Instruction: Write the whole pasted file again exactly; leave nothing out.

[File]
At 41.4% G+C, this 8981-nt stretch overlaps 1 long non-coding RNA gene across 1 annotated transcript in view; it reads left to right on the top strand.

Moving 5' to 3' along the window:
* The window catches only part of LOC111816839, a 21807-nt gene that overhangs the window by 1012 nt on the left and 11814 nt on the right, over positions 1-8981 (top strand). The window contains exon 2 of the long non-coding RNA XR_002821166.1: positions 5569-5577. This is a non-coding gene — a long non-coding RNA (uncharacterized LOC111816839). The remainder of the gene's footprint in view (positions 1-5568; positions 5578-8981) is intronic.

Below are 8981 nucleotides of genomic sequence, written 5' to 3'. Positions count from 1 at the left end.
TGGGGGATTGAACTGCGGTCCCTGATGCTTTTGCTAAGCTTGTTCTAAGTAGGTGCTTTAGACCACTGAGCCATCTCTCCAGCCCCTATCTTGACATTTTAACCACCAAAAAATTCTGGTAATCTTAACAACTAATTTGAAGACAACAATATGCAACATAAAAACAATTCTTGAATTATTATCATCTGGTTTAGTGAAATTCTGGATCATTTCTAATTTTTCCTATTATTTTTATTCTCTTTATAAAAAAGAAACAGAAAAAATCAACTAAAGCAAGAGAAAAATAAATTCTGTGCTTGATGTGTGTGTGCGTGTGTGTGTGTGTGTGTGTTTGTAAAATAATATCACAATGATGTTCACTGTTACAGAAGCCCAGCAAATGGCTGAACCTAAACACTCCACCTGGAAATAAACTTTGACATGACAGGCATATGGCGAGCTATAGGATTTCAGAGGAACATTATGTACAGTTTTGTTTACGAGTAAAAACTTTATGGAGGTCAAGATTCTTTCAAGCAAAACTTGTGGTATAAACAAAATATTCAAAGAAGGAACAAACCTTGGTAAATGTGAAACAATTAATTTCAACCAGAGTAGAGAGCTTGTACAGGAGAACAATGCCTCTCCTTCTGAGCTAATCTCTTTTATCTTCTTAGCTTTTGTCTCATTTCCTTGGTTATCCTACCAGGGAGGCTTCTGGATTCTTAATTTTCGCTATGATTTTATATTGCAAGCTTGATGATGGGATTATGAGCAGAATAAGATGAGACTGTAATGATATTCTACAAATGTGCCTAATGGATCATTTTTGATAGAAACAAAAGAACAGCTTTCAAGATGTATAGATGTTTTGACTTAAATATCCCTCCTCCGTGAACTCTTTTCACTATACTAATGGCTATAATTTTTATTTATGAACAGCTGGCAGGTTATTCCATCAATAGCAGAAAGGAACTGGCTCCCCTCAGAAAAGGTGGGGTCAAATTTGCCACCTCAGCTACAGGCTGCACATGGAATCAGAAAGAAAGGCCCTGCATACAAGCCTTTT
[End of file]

At 41.4% G+C, this 8981-nt stretch overlaps 1 long non-coding RNA gene across 1 annotated transcript in view; it reads left to right on the top strand.

Moving 5' to 3' along the window:
* The window catches only part of LOC111816839, a 21807-nt gene that overhangs the window by 1012 nt on the left and 11814 nt on the right, over positions 1-8981 (top strand). The window contains exon 2 of the long non-coding RNA XR_002821166.1: positions 5569-5577. This is a non-coding gene — a long non-coding RNA (uncharacterized LOC111816839). The remainder of the gene's footprint in view (positions 1-5568; positions 5578-8981) is intronic.

Below are 8981 nucleotides of genomic sequence, written 5' to 3'. Positions count from 1 at the left end.
TGGGGGATTGAACTGCGGTCCCTGATGCTTTTGCTAAGCTTGTTCTAAGTAGGTGCTTTAGACCACTGAGCCATCTCTCCAGCCCCTATCTTGACATTTTAACCACCAAAAAATTCTGGTAATCTTAACAACTAATTTGAAGACAACAATATGCAACATAAAAACAATTCTTGAATTATTATCATCTGGTTTAGTGAAATTCTGGATCATTTCTAATTTTTCCTATTATTTTTATTCTCTTTATAAAAAAGAAACAGAAAAAATCAACTAAAGCAAGAGAAAAATAAATTCTGTGCTTGATGTGTGTGTGCGTGTGTGTGTGTGTGTGTGTTTGTAAAATAATATCACAATGATGTTCACTGTTACAGAAGCCCAGCAAATGGCTGAACCTAAACACTCCACCTGGAAATAAACTTTGACATGACAGGCATATGGCGAGCTATAGGATTTCAGAGGAACATTATGTACAGTTTTGTTTACGAGTAAAAACTTTATGGAGGTCAAGATTCTTTCAAGCAAAACTTGTGGTATAAACAAAATATTCAAAGAAGGAACAAACCTTGGTAAATGTGAAACAATTAATTTCAACCAGAGTAGAGAGCTTGTACAGGAGAACAATGCCTCTCCTTCTGAGCTAATCTCTTTTATCTTCTTAGCTTTTGTCTCATTTCCTTGGTTATCCTACCAGGGAGGCTTCTGGATTCTTAATTTTCGCTATGATTTTATATTGCAAGCTTGATGATGGGATTATGAGCAGAATAAGATGAGACTGTAATGATATTCTACAAATGTGCCTAATGGATCATTTTTGATAGAAACAAAAGAACAGCTTTCAAGATGTATAGATGTTTTGACTTAAATATCCCTCCTCCGTGAACTCTTTTCACTATACTAATGGCTATAATTTTTATTTATGAACAGCTGGCAGGTTATTCCATCAATAGCAGAAAGGAACTGGCTCCCCTCAGAAAAGGTGGGGTCAAATTTGCCACCTCAGCTACAGGCTGCACATGGAATCAGAAAGAAAGGCCCTGCATACAAGCCTTTT